Hedge fund magnate George Soros, who earned more than a billion dollars when he bet against the British pound sterling in 1992, is warning that a British vote on Thursday to leave the European Union would spark a “black Friday” and leave voters “considerably poorer.”

Soros, writing in an opinion piece in the Guardian newspaper, said a so-called Brexit would trigger a bigger and more disruptive sterling devaluation than Britain’s Black Wednesday in September 1992. The British government that year was forced to withdraw its currency from the European Exchange Rate Mechanism after it was unable to keep the pound from dipping below a mandatory minimum level.

Soros had been building a large short position in pounds, betting that the currency would eventually drop below its minimum requirement. The Hungarian-born American investor profited around $1.5 billion and broke the Bank of England after the currency plunged by 15 percent.

That ill-fated Wednesday in 1992 cost the British economy about 3.3 billion pounds ($4.85 billion), according to U.K. Treasury papers previously obtained by the Guardian. Soros this week said a Brexit from the European Union would have far more devastating effects for British residents.

He said sterling is “almost certain to fall steeply and quickly” if the "leave" campaign wins the June 23 referendum. The pound could fall by at least 15 percent, and possibly more than 20 percent, to below $1.15 against the U.S. dollar from its current level of about $1.46, he speculated.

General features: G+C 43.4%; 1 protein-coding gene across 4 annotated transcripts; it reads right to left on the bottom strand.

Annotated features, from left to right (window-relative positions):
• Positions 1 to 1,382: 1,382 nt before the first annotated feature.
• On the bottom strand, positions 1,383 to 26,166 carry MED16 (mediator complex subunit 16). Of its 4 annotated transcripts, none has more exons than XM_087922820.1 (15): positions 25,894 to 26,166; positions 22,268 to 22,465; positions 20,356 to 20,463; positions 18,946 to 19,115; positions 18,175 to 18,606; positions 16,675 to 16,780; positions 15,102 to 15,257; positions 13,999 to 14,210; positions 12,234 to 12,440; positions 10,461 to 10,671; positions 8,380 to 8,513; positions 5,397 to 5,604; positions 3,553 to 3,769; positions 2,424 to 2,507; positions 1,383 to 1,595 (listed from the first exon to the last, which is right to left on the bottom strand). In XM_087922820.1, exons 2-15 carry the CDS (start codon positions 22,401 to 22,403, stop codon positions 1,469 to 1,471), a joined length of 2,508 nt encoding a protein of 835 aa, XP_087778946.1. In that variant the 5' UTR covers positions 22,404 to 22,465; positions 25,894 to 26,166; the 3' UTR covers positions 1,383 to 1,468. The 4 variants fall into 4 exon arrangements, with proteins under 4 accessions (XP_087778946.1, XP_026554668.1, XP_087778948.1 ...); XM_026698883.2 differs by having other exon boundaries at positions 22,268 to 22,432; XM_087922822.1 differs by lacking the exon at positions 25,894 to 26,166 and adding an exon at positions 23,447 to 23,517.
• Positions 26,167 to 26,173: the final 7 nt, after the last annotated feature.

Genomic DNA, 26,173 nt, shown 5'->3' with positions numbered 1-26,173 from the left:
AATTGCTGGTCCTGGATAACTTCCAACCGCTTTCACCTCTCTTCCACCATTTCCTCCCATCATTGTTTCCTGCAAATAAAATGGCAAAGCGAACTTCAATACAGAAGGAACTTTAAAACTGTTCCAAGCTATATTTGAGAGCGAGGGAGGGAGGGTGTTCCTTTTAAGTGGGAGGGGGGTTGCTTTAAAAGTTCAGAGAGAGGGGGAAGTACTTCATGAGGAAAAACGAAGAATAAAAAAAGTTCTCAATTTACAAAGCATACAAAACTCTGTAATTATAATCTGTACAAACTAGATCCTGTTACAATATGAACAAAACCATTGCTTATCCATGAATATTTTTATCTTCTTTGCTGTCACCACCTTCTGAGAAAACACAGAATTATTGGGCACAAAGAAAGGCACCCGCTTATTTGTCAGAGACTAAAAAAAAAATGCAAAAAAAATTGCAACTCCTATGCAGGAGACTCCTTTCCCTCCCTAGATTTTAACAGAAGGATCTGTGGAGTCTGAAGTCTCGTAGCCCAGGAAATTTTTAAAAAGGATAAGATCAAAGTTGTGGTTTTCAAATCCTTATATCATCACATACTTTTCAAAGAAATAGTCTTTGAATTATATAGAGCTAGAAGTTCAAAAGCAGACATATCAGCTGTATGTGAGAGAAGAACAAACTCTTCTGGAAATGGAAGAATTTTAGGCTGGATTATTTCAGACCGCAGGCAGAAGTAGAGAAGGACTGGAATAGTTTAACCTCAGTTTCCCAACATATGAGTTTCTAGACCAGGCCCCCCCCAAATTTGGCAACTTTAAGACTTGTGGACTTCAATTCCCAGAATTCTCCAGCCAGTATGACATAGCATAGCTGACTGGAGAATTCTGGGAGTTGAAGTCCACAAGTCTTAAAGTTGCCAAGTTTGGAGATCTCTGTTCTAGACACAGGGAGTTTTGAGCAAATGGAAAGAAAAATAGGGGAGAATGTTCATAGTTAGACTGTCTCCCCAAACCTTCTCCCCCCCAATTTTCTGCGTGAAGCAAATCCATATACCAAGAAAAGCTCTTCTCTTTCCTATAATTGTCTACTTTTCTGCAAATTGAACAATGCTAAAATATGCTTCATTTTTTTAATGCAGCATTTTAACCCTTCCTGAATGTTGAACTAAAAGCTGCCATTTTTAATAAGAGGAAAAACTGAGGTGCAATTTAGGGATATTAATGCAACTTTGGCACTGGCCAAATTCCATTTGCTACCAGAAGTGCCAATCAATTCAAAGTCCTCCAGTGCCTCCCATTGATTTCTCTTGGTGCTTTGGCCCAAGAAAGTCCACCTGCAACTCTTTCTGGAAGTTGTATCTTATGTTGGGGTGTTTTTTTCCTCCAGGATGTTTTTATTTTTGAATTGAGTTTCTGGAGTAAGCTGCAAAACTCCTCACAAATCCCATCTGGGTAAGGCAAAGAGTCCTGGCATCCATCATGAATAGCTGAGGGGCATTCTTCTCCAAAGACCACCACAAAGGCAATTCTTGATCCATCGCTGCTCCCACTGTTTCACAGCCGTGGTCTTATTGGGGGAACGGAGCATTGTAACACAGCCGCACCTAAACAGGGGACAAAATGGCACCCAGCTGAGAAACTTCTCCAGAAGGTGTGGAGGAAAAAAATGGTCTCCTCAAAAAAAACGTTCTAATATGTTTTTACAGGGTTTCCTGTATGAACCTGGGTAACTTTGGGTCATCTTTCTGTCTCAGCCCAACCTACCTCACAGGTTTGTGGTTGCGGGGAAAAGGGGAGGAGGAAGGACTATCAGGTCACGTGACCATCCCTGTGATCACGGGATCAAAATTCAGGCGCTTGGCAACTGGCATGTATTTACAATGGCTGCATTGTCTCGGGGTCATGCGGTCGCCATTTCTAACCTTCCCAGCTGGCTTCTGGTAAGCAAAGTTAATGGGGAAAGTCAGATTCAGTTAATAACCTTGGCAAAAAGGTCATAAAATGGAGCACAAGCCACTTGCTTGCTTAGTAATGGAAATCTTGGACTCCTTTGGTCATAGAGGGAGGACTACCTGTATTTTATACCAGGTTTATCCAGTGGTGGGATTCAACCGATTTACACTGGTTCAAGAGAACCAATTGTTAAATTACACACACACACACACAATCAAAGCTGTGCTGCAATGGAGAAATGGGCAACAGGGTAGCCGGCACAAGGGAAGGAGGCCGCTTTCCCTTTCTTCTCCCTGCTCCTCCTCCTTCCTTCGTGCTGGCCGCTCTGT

Soros, whose net worth is estimated at $24.9 billion, said he did not expect the Bank of England to cut interest rates after a Brexit and that the government would have few monetary policy tools left to stave off a recession of a drop in British house prices.

“Too many believe that a vote to leave will have no effect on their personal financial positions. This is wishful thinking,” Soros wrote in the Guardian. “If Britain leaves the EU it will have at least one very clear and immediate effect that will touch every household: the value of the pound would decline ­precipitously. A vote to leave the EU would also have an immediate and dramatic impact on financial markets, investment, prices and jobs.

“A vote to leave could see the week end with a black Friday and serious consequences for ordinary people,” Soros added.